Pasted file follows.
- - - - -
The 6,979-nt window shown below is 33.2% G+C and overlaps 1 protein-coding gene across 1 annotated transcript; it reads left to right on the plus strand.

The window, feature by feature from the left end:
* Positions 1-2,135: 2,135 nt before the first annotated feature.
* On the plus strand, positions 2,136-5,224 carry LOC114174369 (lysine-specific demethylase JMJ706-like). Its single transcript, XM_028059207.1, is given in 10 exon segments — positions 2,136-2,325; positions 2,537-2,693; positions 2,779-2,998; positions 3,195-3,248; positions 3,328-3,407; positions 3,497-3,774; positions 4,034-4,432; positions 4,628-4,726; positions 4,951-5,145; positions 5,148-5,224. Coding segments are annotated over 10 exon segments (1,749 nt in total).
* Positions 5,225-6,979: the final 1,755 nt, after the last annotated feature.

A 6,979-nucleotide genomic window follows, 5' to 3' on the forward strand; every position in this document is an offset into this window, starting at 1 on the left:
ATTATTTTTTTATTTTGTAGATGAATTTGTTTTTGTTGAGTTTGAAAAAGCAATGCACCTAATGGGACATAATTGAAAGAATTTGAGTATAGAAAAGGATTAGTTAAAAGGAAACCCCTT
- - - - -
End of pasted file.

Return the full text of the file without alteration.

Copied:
The 6,979-nt window shown below is 33.2% G+C and overlaps 1 protein-coding gene across 1 annotated transcript; it reads left to right on the plus strand.

The window, feature by feature from the left end:
* Positions 1-2,135: 2,135 nt before the first annotated feature.
* On the plus strand, positions 2,136-5,224 carry LOC114174369 (lysine-specific demethylase JMJ706-like). Its single transcript, XM_028059207.1, is given in 10 exon segments — positions 2,136-2,325; positions 2,537-2,693; positions 2,779-2,998; positions 3,195-3,248; positions 3,328-3,407; positions 3,497-3,774; positions 4,034-4,432; positions 4,628-4,726; positions 4,951-5,145; positions 5,148-5,224. Coding segments are annotated over 10 exon segments (1,749 nt in total).
* Positions 5,225-6,979: the final 1,755 nt, after the last annotated feature.

A 6,979-nucleotide genomic window follows, 5' to 3' on the forward strand; every position in this document is an offset into this window, starting at 1 on the left:
ATTATTTTTTTATTTTGTAGATGAATTTGTTTTTGTTGAGTTTGAAAAAGCAATGCACCTAATGGGACATAATTGAAAGAATTTGAGTATAGAAAAGGATTAGTTAAAAGGAAACCCCTT